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Discretion, Community, and Correctional Ethics


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Some two million Americans are in jail or in prison. Except for the occasional exposZ, what happens to them is hidden from the rest of us. Is it possible to develop and instill a professional ethic for prison personnel that, in partnership with formal regulatory constraints, will mediate relations among officers, staff, and inmates, or are the failures of imprisonment as an ethically-constrained institution so deeply etched into its structure that no professional ethic is possible? The contributors to this volume struggle with this central question and its broader and narrower ramifications. Some argue that despite the problems facing the practice of incarceration as punishment, a professional ethic for prison officers and staff can be constructed and implemented. Others, however, despair of imprisonment and even punishment, and reach instead for alternative ways of healing the personal and communal breaches constituted by crime. The result is a provocative contribution to practical and professional ethics.

Chapter 1 Foreword
Chapter 2 Preface
Chapter 3 1 Professionalizing Incarceration
Chapter 4 Response: The Shimmer of Reform: Prospects for a Correctional Ethic
Chapter 5 2 The Possibility of a Correctional Ethic
Chapter 6 Response: The Case for Abolition and the Reality of Race
Chapter 7 3 Prison Abuse: Prisoner-Staff Relations
Chapter 8 Response: Correctional Ethics and the Courts
Chapter 9 4 Health Care in the Corrections Setting: An Ethical Analysis
Chapter 10 Response: First, Do No Harm
Chapter 11 Response: Brokering Correctional Health Care
Chapter 12 5 Ideology into Practice/Practice into Ideology: Staff-Offender Relationships in Institiutional and Community Corrections in an Era of Retribution
Chapter 13 Response: Moral Reckoning and the Social Order of the Prison
Chapter 14 Response: The Path of Least Resistance: Sexual Exploitation of Female Offenders as an Unethical Corollary to Retributive Ideology and Correctional Practice
Chapter 15 6 Management-Staff Relations: Issues in Leadership, Ethics, and Values
Chapter 16 Response: The Ethical Dilemmas of Corrections Managers: Confronting Practical and Political Complexity
Chapter 17 Additional Resources
Chapter 18 Indexes
Chapter 19 About Contributors

In this book, John Kleinig and Margaret Leland Smith, two well-known and insightful thinkers in the criminal justice ethics field, offer readers an exciting look at cutting-edge issues in correctional ethics. Contributions to this edited volume are first-rate and highlight the moral dilemmas faced by society, correctional personnel at all levels, and by those who are sentenced under American criminal law today. This excellent book misses nothing; with topics ranging from a discussion of whether a workablecorrectional ethics is even possible, to a consideration of moral issues involving gender and race...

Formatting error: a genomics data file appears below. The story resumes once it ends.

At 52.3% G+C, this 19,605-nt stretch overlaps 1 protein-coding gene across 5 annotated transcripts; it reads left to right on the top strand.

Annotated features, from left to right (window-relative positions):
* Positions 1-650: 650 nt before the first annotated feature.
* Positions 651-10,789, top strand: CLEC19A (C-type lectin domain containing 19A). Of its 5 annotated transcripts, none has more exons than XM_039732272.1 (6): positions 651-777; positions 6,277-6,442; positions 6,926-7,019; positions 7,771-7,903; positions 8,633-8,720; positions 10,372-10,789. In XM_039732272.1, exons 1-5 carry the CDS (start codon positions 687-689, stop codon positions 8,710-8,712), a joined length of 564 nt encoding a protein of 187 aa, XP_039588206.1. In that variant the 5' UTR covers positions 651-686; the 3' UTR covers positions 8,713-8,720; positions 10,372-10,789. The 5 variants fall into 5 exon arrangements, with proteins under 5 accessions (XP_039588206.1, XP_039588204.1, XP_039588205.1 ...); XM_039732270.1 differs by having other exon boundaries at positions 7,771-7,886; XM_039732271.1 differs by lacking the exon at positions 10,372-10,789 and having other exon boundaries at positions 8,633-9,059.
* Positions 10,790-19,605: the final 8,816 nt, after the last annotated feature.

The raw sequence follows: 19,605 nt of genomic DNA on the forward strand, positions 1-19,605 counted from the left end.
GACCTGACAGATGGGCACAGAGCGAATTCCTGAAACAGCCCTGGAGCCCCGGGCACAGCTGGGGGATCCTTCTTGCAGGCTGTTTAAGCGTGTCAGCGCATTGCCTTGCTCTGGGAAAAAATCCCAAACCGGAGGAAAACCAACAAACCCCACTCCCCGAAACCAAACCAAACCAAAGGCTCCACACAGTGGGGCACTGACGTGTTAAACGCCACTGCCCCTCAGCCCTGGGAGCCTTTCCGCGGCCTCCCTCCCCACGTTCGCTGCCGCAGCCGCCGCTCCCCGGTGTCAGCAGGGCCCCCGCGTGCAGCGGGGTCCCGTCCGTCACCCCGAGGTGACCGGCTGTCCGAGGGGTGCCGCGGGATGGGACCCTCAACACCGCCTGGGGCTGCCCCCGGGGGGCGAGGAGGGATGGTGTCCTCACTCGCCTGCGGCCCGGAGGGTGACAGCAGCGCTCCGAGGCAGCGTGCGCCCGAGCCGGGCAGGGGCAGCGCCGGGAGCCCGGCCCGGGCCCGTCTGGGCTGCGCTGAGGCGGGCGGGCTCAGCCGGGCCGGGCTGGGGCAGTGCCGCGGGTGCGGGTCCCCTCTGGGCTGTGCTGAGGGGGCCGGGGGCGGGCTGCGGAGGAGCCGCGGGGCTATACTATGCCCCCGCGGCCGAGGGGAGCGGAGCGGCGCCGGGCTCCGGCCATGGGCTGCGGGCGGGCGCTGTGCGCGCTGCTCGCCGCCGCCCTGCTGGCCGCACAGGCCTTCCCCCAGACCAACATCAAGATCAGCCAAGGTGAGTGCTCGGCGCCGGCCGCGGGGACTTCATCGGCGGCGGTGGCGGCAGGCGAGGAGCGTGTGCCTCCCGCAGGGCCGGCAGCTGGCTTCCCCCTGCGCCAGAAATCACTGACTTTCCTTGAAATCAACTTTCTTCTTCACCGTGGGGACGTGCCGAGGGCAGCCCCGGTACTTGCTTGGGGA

Discretion, Community, and Correctional Ethics has a refreshingly large sense of the terrain of correctional ethics—something all too frequently absent from texts on professional ethics. Questions and qualms about the moral justification of incarceration and about the very possibility of 'correctional ethics' are raised from the start and provide the continuing backdrop against which specific issues—health care behind bars, sexual exploitation of female prisoners, staff-management relations, and others—are discussed in intelligent and illuminating ways. Among the authors are correctional practitioners and academics from a wide variety of disciplines. In my view, this is how professional ethics ought to be addressed...

Both collectively and singularly, the voices heard in this volume remind us that correctional practice cannot be reduced, as it often is these days, to antiseptic considerations of efficiency and effectiveness. The authors illuminate that the core challenge of the correctional enterprise is to act ethically—to maintain an abiding respect for humanity in the face of daunting day-to-day circumstances. Readers will be appropriately provoked to question their easy acceptance of current correctional practicesand moved to envision how an evolving correctional ethic might guide us toward a new penology that is uplifting to both keepers and the kept...

Product Details

  • Title : Discretion, Community, and Correctional Ethics
  • Authors:
    • Kleinig, John
    • Smith, Margaret Leland
  • Publisher: Rowman & Littlefield Publishers
  • Publication Date: 2001
  • ISBN: 9780742577138

John Kleinig is professor of philosophy, and director of the Institute for Criminal Justice Ethics, at Jon Jay College of Criminal Justice, CUNY. Margaret Leland Smith is adjunct professor, and senior researcher at the Institute for Criminal Justice Ethics, at John Jay College of Criminal Justice, CUNY.


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